OTTER  The most delightfully unexpected tracks were these slide marks from an otter at Boehm Pond. The slide marks criss-crossed the entire pond. Otter are extremely playful and slide just for the fun of it. Although the tracks were frozen solid when viewed, it looks like the surface was quite slick and slushy when the tracks were made. A video of the otter was later taken as the otter rested on the ice at a beaver lodge. The beaver keep the water open around the lodge. Otter are scattered about Connecticut and are not seen much in Shelton except perhaps along the Housatonic River. This otter probably swam up the Far Mill River to Isinglass Reservoir, which is near Boehm Pond. 

Otter slide marks

BOBCAT  One particular bobcat crossed Nells Rock Trail off of John Dominick Drive, then walked straight up a rocky cliff, crossed the top, and stopped to survey an overlook (photo). The bobcat then went down a very steep embankment and headed through the mountain laurel towards Buddington Road. Bobcat are well-established in Shelton and throughout Connecticut. Bobcat have rounder prints than coyote, and no nail marks. 

Bobcat at Nells Rock

FOX  Eklund Garden appears to have a resident fox who slips through the deer fence routinely and hopefully finds a meal of voles (voles damage the garden plants). Over the years, holes have been methodically chewed through the plastic fencing at ground level, which is fine as long as the deer can't get in. It's impossible to say who was responsible for these rather surgical holes, but fox are certainly making use of them. 

Slipping through the deer fence
Fox tracks

Shelton Trails Letterboxing Challenge

Each of our letterboxes contains a logbook, ink pad, and custom stamp.

Our latest trail challenge involves "letterboxing" and there is no time limit.  Letterboxing is often confused with geocaching, but it's much older and you don't need gps. Containers have been hidden along twenty trails that our volunteers work on, each one containing a logbook, an ink pad, and a hand-carved rubber stamp with the name of the trail. Use our clue packet to locate the letterbox for each trail, and stamp your clue packet (or personal logbook, if you prefer).  We may have a reward for everyone who has collected all twenty stamps, to be announced at a later date.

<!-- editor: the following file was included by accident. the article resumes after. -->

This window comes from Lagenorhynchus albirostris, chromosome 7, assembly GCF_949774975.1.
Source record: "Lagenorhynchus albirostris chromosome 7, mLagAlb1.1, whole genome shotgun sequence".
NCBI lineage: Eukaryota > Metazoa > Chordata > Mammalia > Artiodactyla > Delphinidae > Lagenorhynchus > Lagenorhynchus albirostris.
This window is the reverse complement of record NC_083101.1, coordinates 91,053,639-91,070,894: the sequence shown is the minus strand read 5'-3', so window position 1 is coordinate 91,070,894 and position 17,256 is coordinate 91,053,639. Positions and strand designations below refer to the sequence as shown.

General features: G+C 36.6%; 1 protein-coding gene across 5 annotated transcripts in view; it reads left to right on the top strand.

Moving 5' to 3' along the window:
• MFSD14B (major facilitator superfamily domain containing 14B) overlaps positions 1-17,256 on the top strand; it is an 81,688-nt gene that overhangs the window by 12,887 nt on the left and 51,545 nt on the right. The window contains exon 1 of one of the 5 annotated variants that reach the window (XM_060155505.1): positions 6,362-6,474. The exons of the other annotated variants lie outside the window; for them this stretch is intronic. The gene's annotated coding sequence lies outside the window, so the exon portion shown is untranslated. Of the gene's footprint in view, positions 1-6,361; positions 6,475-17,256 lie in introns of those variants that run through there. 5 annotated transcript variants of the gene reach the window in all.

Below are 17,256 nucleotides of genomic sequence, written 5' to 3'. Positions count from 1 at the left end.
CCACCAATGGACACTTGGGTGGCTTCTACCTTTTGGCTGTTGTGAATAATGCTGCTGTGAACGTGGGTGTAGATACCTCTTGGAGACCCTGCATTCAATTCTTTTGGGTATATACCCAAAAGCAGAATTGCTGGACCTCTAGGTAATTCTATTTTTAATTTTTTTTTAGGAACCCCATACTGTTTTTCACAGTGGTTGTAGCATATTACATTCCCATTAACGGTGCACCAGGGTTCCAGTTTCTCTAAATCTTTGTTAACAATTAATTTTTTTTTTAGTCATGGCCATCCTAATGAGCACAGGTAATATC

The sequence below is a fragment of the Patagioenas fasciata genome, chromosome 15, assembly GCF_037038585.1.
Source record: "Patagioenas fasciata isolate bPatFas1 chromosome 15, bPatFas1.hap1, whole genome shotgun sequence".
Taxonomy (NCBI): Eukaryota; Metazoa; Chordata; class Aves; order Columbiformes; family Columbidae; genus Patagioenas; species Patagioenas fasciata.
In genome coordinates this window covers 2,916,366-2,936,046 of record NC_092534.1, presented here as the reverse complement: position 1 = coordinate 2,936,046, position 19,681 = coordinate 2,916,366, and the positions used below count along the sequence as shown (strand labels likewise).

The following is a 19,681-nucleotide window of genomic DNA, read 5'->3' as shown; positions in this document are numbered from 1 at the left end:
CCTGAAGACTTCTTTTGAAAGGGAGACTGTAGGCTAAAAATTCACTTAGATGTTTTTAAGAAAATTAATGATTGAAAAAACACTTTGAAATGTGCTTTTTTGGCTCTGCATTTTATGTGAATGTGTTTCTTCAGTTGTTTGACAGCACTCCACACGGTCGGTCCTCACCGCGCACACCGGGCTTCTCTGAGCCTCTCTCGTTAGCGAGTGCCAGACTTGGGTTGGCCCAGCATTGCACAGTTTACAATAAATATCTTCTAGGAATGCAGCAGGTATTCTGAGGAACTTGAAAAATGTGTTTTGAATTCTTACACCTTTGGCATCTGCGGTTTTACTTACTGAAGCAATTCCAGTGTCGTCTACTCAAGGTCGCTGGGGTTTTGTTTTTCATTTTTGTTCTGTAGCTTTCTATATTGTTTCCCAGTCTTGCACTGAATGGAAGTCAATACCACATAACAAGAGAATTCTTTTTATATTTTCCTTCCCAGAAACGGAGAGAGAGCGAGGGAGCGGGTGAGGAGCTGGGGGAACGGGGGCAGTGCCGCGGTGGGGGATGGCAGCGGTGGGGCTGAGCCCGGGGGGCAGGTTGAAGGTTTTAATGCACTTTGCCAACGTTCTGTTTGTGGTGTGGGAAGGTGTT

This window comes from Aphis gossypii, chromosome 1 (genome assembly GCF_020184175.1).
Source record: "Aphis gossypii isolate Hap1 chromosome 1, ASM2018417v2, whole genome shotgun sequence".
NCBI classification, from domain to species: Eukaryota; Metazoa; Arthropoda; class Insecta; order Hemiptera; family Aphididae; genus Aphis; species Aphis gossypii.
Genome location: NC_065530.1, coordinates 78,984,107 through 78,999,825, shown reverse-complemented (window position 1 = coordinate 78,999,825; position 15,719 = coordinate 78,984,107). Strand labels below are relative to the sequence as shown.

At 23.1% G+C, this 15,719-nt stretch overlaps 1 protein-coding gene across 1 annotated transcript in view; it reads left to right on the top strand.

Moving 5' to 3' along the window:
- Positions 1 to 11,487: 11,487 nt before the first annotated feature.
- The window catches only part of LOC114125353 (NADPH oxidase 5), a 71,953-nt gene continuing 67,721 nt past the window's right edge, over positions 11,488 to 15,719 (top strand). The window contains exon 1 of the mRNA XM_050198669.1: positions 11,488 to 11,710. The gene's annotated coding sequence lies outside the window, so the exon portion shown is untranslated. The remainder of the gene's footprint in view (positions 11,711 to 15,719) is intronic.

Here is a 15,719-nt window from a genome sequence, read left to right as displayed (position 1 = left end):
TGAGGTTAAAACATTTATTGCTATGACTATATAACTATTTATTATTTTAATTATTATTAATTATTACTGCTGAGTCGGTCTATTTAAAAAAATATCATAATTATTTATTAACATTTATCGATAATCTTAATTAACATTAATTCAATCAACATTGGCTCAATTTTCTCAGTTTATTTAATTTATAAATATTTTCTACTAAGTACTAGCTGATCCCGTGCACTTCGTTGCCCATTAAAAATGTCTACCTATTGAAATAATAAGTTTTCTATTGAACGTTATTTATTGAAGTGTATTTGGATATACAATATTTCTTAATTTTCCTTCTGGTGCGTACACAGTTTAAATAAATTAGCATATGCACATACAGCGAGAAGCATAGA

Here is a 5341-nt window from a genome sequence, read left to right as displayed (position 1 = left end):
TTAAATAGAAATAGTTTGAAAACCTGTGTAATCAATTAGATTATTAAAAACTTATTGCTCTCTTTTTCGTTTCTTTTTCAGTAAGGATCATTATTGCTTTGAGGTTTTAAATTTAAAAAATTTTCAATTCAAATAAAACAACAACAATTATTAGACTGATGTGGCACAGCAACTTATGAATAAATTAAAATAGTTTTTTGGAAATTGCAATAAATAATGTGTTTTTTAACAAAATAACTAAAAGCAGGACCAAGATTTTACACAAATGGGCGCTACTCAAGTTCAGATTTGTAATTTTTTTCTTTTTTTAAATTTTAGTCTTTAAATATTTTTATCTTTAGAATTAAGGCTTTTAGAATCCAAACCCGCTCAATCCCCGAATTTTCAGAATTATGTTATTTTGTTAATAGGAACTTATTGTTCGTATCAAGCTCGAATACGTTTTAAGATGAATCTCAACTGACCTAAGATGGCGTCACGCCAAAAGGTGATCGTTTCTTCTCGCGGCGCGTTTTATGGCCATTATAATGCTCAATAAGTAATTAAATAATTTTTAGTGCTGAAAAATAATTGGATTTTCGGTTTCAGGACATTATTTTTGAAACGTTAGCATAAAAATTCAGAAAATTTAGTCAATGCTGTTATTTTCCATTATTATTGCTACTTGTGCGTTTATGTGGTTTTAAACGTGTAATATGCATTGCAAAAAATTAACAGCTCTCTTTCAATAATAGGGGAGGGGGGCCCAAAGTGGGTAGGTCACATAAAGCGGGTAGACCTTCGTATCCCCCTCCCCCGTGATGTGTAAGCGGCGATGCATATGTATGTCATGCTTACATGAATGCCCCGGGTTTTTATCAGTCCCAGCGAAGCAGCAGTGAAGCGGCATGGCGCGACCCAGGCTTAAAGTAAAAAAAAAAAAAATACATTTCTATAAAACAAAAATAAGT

CT DEEP State Forest letterbox

This challenge was inspired by the CT DEEP's long running State Forest letterboxing challenge. They have a letterbox hidden at each of their thirty-two state forests.  Find all 32 and they will send you a hiking stick. 

Clue packets can be downloaded as a pdf file, or you can pick up a pre-printed packet at City Hall that also contains all the trail maps you will need (look near the front door).  Most people will need to refer to our trail maps to complete this challenge. Trail maps are posted on the Conservation Commission's website, which is also accessible directly from the Trails Committee's blog (menu on the right). 

Click HERE for the challenge webpage. You will probably want to create a trail name for yourself and carry a rubber stamp for signing the logbook. And although our letterboxes do contain small ink pads, by tradition letterboxes usually do not contain ink (which can leak all over the letterbox) and it's wise to carry your own ink pad. 

There are many other letterboxes (and geocaches) hidden along Shelton's trails. Clues to find letterboxes are posted on Anyone interested in finding more letterboxes is encouraged to set up a free account and record their "finds." This will result in secret clues becoming visible when you're no longer considered a beginner.